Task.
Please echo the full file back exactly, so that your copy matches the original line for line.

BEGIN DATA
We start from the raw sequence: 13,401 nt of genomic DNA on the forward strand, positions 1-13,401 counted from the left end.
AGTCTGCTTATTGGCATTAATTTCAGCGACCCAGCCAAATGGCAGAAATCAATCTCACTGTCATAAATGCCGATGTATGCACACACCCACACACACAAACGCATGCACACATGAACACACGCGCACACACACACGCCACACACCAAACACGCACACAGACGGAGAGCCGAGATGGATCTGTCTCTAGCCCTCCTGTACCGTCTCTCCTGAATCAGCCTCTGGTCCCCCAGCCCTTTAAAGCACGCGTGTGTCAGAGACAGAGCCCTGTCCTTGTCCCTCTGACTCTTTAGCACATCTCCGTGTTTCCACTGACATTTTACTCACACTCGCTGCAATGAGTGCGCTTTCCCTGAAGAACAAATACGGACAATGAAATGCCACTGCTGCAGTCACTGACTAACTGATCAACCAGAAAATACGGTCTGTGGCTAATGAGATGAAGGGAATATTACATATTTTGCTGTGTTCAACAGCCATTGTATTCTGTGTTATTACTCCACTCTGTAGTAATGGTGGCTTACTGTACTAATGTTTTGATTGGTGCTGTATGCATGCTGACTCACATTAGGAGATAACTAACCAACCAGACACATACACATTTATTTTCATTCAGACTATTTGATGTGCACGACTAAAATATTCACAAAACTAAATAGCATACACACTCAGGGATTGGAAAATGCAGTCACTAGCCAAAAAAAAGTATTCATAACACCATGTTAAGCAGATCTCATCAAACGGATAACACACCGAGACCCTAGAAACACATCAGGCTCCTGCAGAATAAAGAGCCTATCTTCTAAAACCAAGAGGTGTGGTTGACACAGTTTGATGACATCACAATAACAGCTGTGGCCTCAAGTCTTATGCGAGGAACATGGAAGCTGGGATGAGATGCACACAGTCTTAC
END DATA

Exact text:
We start from the raw sequence: 13,401 nt of genomic DNA on the forward strand, positions 1-13,401 counted from the left end.
AGTCTGCTTATTGGCATTAATTTCAGCGACCCAGCCAAATGGCAGAAATCAATCTCACTGTCATAAATGCCGATGTATGCACACACCCACACACACAAACGCATGCACACATGAACACACGCGCACACACACACGCCACACACCAAACACGCACACAGACGGAGAGCCGAGATGGATCTGTCTCTAGCCCTCCTGTACCGTCTCTCCTGAATCAGCCTCTGGTCCCCCAGCCCTTTAAAGCACGCGTGTGTCAGAGACAGAGCCCTGTCCTTGTCCCTCTGACTCTTTAGCACATCTCCGTGTTTCCACTGACATTTTACTCACACTCGCTGCAATGAGTGCGCTTTCCCTGAAGAACAAATACGGACAATGAAATGCCACTGCTGCAGTCACTGACTAACTGATCAACCAGAAAATACGGTCTGTGGCTAATGAGATGAAGGGAATATTACATATTTTGCTGTGTTCAACAGCCATTGTATTCTGTGTTATTACTCCACTCTGTAGTAATGGTGGCTTACTGTACTAATGTTTTGATTGGTGCTGTATGCATGCTGACTCACATTAGGAGATAACTAACCAACCAGACACATACACATTTATTTTCATTCAGACTATTTGATGTGCACGACTAAAATATTCACAAAACTAAATAGCATACACACTCAGGGATTGGAAAATGCAGTCACTAGCCAAAAAAAAGTATTCATAACACCATGTTAAGCAGATCTCATCAAACGGATAACACACCGAGACCCTAGAAACACATCAGGCTCCTGCAGAATAAAGAGCCTATCTTCTAAAACCAAGAGGTGTGGTTGACACAGTTTGATGACATCACAATAACAGCTGTGGCCTCAAGTCTTATGCGAGGAACATGGAAGCTGGGATGAGATGCACACAGTCTTAC